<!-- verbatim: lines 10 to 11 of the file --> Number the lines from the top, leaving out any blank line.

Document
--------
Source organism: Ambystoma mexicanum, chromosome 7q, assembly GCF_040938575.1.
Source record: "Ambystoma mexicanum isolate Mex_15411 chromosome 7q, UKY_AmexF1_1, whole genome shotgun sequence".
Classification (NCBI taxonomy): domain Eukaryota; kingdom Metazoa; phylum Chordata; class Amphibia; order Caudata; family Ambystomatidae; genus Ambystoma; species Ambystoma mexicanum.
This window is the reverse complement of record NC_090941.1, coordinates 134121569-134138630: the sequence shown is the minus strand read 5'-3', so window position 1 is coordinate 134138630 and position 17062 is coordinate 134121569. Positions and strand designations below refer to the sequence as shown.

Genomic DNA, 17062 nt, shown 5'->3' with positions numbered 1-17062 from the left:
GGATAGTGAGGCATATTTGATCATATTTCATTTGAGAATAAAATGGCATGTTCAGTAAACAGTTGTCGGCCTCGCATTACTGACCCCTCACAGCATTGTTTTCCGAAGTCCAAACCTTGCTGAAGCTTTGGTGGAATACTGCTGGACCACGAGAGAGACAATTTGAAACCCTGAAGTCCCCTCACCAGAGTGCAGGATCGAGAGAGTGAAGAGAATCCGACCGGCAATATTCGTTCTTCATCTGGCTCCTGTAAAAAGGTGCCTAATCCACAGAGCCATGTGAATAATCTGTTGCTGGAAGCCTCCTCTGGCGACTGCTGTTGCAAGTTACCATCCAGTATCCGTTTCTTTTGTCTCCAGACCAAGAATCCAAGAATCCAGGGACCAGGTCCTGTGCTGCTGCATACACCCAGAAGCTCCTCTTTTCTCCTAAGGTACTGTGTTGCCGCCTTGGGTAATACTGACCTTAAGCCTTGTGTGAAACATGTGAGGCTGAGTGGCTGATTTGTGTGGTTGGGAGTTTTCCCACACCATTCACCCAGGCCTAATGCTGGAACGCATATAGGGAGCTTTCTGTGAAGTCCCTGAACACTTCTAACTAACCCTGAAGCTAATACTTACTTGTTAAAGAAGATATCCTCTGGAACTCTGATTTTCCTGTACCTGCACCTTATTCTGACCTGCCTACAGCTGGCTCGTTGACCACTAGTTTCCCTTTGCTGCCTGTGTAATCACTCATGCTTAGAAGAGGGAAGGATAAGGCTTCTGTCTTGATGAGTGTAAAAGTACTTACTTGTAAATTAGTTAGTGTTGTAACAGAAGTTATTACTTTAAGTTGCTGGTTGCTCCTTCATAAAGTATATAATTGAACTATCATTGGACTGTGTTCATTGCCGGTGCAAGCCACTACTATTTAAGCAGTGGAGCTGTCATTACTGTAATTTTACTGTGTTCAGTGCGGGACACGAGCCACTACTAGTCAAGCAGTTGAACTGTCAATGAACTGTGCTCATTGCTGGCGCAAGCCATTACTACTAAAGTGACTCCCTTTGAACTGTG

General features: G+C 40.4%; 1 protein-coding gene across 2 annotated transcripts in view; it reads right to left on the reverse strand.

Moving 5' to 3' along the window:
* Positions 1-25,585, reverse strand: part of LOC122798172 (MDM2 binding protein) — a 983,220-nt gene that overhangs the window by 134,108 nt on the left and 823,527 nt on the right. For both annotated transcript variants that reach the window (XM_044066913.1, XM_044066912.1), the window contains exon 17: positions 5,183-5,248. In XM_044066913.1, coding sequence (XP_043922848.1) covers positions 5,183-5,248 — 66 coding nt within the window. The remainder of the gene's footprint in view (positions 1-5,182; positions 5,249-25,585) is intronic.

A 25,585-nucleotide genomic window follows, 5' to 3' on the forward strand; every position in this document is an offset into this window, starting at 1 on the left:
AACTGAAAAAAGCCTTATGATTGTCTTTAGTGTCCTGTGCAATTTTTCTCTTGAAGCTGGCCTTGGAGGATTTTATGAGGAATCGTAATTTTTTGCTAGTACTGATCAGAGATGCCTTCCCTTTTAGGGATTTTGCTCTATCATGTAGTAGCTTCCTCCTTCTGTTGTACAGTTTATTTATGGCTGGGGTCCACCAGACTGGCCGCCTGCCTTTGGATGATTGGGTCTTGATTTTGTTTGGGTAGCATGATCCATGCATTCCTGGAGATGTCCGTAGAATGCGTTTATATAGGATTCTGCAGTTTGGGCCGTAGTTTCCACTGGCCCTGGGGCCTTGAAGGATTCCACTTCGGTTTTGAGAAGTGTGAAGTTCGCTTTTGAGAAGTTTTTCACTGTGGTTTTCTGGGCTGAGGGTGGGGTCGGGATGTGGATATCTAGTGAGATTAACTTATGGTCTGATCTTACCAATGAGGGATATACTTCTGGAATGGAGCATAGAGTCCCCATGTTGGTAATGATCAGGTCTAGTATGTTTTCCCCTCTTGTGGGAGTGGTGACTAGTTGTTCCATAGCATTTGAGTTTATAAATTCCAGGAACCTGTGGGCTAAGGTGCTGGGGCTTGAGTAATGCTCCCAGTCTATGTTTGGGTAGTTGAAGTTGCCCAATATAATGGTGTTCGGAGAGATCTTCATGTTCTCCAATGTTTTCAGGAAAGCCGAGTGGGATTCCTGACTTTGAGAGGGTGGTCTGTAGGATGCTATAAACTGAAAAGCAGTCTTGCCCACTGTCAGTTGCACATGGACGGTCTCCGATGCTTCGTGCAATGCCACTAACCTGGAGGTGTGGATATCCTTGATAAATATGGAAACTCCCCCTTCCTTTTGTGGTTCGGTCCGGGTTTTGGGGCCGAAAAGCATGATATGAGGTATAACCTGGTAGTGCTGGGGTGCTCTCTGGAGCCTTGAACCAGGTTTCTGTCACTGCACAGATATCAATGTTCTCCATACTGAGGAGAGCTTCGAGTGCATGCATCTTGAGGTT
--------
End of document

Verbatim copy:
A 25,585-nucleotide genomic window follows, 5' to 3' on the forward strand; every position in this document is an offset into this window, starting at 1 on the left:
AACTGAAAAAAGCCTTATGATTGTCTTTAGTGTCCTGTGCAATTTTTCTCTTGAAGCTGGCCTTGGAGGATTTTATGAGGAATCGTAATTTTTTGCTAGTACTGATCAGAGATGCCTTCCCTTTTAGGGATTTTGCTCTATCATGTAGTAGCTTCCTCCTTCTGTTGTACAGTTTATTTATGGCTGGGGTCCACCAGACTGGCCGCCTGCCTTTGGATGATTGGGTCTTGATTTTGTTTGGGTAGCATGATCCATGCATTCCTGGAGATGTCCGTAGAATGCGTTTATATAGGATTCTGCAGTTTGGGCCGTAGTTTCCACTGGCCCTGGGGCCTTGAAGGATTCCACTTCGGTTTTGAGAAGTGTGAAGTTCGCTTTTGAGAAGTTTTTCACTGTGGTTTTCTGGGCTGAGGGTGGGGTCGGGATGTGGATATCTAGTGAGATTAACTTATGGTCTGATCTTACCAATGAGGGATATACTTCTGGAATGGAGCATAGAGTCCCCATGTTGGTAATGATCAGGTCTAGTATGTTTTCCCCTCTTGTGGGAGTGGTGACTAGTTGTTCCATAGCATTTGAGTTTATAAATTCCAGGAACCTGTGGGCTAAGGTGCTGGGGCTTGAGTAATGCTCCCAGTCTATGTTTGGGTAGTTGAAGTTGCCCAATATAATGGTGTTCGGAGAGATCTTCATGTTCTCCAATGTTTTCAGGAAAGCCGAGTGGGATTCCTGACTTTGAGAGGGTGGTCTGTAGGATGCTATAAACTGAAAAGCAGTCTTGCCCACTGTCAGTTGCACATGGACGGTCTCCGATGCTTCGTGCAATGCCACTAACCTGGAGGTGTGGATATCCTTGATAAATATGGAAACTCCCCCTTCCTTTTGTGGTTCGGTCCGGGTTTTGGGGCCGAAAAGCATGATATGAGGTATAACCTGGTAGTGCTGGGGTGCTCTCTGGAGCCTTGAACCAGGTTTCTGTCACTGCACAGATATCAATGTTCTCCATACTGAGGAGAGCTTCGAGTGCATGCATCTTGAGGTT